Each year the Shrewsbury Historical Society comes together to recall the borough of yore and to celebrate the Autumn Harvest at one of the town's many historically significant locales.
On Sunday, Martha and Jim Maloney hosted the annual get together at their Sycamore Avenue home, one of cultural importance to Shrewsbury and one that traces its history back to the latter half of the 19th century.
According to Mayor Donald Burden, who also serves as president of the Historical Society, the Sycamore Avenue home was first known as the Brenda Lodge and served, like many of Sycamore's homes, as a summer retreat. Built in 1877, the home sits on a slice of a parcel of land known as the Waldron P Brown Estate that once stretched all the way to wedding reception venue Shadowbrook on Obre Place.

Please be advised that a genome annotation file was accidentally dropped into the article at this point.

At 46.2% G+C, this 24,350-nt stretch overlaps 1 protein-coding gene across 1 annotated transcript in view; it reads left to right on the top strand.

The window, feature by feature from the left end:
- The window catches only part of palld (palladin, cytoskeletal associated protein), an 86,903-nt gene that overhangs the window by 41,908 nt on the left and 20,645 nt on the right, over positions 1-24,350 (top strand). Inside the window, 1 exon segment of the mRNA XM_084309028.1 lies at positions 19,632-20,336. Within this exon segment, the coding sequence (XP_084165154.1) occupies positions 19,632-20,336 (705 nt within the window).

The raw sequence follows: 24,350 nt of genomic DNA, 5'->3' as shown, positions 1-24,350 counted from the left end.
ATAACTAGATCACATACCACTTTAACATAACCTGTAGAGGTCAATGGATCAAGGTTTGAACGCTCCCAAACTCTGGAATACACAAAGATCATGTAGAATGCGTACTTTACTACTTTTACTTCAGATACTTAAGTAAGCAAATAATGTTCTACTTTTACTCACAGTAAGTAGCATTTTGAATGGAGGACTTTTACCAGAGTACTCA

While much of the charm of the home exists in its adherence to period design and style, the Maloney's have let one detail lapse during their time as owners of Brenda Lodge. These days, the Maloney's have no qualms about letting visitors park on their driveway.
From Burden's research of the property:
Mr. Brown relied on horses and carriages. He didn’t want anautomobile in the country. He was so proud of his Shark River white gravel driveway from the house to Sycamore Avenue that callers arriving in cars had to park them on Sycamore and walk in. Mr. Brown didn’t want any oil stains or dirty tire marks on his drive.
For being gracious hosts, the Maloney's were presented with books detailing the borough's rich history as well as a portrait of their home created by a local artist.